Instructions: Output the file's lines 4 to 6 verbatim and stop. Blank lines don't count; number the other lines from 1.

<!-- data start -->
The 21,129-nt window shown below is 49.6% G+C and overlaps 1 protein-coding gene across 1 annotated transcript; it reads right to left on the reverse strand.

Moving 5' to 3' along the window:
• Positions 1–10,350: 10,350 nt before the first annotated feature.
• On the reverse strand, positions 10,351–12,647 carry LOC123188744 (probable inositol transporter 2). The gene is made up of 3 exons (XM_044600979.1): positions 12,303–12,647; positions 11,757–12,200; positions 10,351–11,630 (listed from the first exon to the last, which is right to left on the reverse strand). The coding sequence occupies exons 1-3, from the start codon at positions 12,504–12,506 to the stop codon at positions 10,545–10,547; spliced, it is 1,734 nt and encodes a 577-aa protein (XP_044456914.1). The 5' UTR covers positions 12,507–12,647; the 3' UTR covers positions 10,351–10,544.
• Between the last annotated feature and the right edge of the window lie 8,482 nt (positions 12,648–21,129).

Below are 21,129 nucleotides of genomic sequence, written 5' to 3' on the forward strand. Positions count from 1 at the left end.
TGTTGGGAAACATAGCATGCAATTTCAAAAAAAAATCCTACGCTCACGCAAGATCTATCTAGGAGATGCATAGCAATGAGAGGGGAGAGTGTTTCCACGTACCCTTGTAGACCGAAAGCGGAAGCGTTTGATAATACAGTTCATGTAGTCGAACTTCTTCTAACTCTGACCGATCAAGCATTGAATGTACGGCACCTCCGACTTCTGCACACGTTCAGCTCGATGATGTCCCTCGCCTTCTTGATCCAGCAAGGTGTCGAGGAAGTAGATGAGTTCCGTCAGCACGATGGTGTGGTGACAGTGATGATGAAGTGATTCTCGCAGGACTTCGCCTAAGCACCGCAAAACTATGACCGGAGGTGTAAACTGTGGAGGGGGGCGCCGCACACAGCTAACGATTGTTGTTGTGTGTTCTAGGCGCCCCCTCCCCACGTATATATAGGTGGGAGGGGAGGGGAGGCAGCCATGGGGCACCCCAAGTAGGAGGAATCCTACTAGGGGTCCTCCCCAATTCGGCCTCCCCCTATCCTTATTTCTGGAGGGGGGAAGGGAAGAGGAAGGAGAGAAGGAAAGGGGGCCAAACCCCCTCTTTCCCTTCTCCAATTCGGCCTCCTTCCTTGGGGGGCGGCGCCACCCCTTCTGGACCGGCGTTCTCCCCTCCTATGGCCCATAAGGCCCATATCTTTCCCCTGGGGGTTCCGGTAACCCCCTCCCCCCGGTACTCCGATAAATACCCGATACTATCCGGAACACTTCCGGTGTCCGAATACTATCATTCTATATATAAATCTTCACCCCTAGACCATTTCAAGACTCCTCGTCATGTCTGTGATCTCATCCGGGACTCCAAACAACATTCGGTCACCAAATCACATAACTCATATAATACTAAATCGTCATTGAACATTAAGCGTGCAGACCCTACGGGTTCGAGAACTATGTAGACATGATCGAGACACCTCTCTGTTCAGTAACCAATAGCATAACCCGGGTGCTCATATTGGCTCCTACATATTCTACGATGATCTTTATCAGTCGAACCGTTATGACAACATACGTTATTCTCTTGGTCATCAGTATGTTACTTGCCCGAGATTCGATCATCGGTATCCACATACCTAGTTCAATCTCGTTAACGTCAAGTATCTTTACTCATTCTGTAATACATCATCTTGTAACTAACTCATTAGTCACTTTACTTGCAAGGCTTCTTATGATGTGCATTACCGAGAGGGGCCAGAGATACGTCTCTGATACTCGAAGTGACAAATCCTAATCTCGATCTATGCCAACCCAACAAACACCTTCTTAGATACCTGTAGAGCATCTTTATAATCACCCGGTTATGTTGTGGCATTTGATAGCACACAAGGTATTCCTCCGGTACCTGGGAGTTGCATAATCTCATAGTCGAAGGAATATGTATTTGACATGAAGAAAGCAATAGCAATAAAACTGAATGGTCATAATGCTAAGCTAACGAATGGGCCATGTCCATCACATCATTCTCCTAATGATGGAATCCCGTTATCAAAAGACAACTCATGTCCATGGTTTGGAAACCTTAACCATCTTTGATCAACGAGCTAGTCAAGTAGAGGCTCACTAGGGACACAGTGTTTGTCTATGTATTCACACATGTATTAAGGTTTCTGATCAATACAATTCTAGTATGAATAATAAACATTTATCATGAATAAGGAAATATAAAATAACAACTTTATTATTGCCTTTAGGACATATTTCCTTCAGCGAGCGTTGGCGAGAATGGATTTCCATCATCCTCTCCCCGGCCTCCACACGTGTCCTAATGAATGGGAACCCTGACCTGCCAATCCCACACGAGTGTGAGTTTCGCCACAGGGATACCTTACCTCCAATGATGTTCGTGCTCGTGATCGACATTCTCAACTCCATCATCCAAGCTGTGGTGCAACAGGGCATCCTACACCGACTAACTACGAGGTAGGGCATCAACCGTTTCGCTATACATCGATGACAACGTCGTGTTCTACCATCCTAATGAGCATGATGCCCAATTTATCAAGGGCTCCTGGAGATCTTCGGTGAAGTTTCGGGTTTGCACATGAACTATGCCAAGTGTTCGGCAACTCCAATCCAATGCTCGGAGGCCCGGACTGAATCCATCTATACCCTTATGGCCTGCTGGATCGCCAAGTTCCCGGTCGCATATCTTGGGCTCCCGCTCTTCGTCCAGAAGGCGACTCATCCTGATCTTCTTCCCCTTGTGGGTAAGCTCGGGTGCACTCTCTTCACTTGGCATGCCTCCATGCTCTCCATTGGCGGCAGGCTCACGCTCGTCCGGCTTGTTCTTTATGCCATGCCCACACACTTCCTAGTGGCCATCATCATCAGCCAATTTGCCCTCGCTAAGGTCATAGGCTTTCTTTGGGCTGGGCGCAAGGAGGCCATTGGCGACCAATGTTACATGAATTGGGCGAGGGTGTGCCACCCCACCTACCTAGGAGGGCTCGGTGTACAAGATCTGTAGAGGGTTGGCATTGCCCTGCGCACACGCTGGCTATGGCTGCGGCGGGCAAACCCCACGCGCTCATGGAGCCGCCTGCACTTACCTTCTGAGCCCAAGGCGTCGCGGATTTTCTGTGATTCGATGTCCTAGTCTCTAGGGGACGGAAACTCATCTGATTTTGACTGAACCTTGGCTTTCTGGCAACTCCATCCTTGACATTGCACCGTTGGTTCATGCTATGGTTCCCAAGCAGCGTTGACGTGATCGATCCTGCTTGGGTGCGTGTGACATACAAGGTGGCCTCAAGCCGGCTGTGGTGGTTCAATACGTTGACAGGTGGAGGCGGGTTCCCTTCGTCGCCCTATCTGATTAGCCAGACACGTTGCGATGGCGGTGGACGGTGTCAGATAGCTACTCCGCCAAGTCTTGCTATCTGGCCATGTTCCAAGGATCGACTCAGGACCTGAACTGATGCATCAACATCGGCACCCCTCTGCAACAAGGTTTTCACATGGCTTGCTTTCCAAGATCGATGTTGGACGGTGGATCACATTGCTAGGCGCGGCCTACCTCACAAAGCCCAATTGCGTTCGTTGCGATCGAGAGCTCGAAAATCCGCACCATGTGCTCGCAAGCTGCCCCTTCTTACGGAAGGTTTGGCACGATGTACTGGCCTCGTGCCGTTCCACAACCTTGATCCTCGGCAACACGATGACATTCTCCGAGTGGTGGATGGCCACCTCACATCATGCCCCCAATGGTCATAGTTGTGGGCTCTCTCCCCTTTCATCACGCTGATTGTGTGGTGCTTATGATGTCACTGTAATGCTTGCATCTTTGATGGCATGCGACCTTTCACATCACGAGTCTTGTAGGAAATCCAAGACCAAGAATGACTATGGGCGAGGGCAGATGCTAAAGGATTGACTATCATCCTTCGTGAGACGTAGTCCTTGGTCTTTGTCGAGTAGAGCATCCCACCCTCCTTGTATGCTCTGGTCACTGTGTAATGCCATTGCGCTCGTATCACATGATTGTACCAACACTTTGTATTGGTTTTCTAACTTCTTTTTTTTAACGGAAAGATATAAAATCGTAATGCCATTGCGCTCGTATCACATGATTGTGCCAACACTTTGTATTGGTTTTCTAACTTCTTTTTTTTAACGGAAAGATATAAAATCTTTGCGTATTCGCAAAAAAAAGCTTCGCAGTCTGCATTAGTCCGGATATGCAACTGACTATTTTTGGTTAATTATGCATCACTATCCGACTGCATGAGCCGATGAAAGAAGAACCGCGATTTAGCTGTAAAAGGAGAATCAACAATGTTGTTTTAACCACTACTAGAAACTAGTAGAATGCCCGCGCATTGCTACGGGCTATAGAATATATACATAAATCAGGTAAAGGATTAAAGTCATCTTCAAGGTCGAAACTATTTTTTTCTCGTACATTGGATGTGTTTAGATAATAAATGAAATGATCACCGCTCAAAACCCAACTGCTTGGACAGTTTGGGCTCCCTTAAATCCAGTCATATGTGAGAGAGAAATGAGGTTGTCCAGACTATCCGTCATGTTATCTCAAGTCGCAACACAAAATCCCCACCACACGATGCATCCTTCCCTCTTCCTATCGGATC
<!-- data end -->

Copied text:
• On the reverse strand, positions 10,351–12,647 carry LOC123188744 (probable inositol transporter 2). The gene is made up of 3 exons (XM_044600979.1): positions 12,303–12,647; positions 11,757–12,200; positions 10,351–11,630 (listed from the first exon to the last, which is right to left on the reverse strand). The coding sequence occupies exons 1-3, from the start codon at positions 12,504–12,506 to the stop codon at positions 10,545–10,547; spliced, it is 1,734 nt and encodes a 577-aa protein (XP_044456914.1). The 5' UTR covers positions 12,507–12,647; the 3' UTR covers positions 10,351–10,544.
• Between the last annotated feature and the right edge of the window lie 8,482 nt (positions 12,648–21,129).

Below are 21,129 nucleotides of genomic sequence, written 5' to 3' on the forward strand. Positions count from 1 at the left end.